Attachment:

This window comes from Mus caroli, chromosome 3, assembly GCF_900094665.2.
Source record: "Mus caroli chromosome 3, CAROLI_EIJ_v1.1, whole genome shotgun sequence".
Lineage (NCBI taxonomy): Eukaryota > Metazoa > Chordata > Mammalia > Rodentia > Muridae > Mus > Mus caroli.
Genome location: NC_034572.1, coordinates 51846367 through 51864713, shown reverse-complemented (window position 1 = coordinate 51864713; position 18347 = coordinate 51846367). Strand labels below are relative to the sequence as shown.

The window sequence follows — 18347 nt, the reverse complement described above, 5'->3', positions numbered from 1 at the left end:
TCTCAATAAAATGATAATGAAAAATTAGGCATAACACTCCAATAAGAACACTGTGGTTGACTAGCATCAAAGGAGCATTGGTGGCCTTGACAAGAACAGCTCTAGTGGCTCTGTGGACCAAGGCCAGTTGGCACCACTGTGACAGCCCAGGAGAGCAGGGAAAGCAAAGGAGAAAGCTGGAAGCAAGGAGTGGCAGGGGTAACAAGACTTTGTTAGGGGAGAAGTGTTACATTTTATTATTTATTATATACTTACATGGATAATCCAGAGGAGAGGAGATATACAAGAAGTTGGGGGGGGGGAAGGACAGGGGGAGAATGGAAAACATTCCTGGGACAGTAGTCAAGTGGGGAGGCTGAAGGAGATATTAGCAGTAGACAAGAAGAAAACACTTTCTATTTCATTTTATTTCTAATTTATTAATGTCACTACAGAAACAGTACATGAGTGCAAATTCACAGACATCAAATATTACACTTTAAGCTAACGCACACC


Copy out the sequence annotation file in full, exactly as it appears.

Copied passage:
This window comes from Mus caroli, chromosome 3, assembly GCF_900094665.2.
Source record: "Mus caroli chromosome 3, CAROLI_EIJ_v1.1, whole genome shotgun sequence".
Lineage (NCBI taxonomy): Eukaryota > Metazoa > Chordata > Mammalia > Rodentia > Muridae > Mus > Mus caroli.
Genome location: NC_034572.1, coordinates 51846367 through 51864713, shown reverse-complemented (window position 1 = coordinate 51864713; position 18347 = coordinate 51846367). Strand labels below are relative to the sequence as shown.

The window sequence follows — 18347 nt, the reverse complement described above, 5'->3', positions numbered from 1 at the left end:
TCTCAATAAAATGATAATGAAAAATTAGGCATAACACTCCAATAAGAACACTGTGGTTGACTAGCATCAAAGGAGCATTGGTGGCCTTGACAAGAACAGCTCTAGTGGCTCTGTGGACCAAGGCCAGTTGGCACCACTGTGACAGCCCAGGAGAGCAGGGAAAGCAAAGGAGAAAGCTGGAAGCAAGGAGTGGCAGGGGTAACAAGACTTTGTTAGGGGAGAAGTGTTACATTTTATTATTTATTATATACTTACATGGATAATCCAGAGGAGAGGAGATATACAAGAAGTTGGGGGGGGGGAAGGACAGGGGGAGAATGGAAAACATTCCTGGGACAGTAGTCAAGTGGGGAGGCTGAAGGAGATATTAGCAGTAGACAAGAAGAAAACACTTTCTATTTCATTTTATTTCTAATTTATTAATGTCACTACAGAAACAGTACATGAGTGCAAATTCACAGACATCAAATATTACACTTTAAGCTAACGCACACC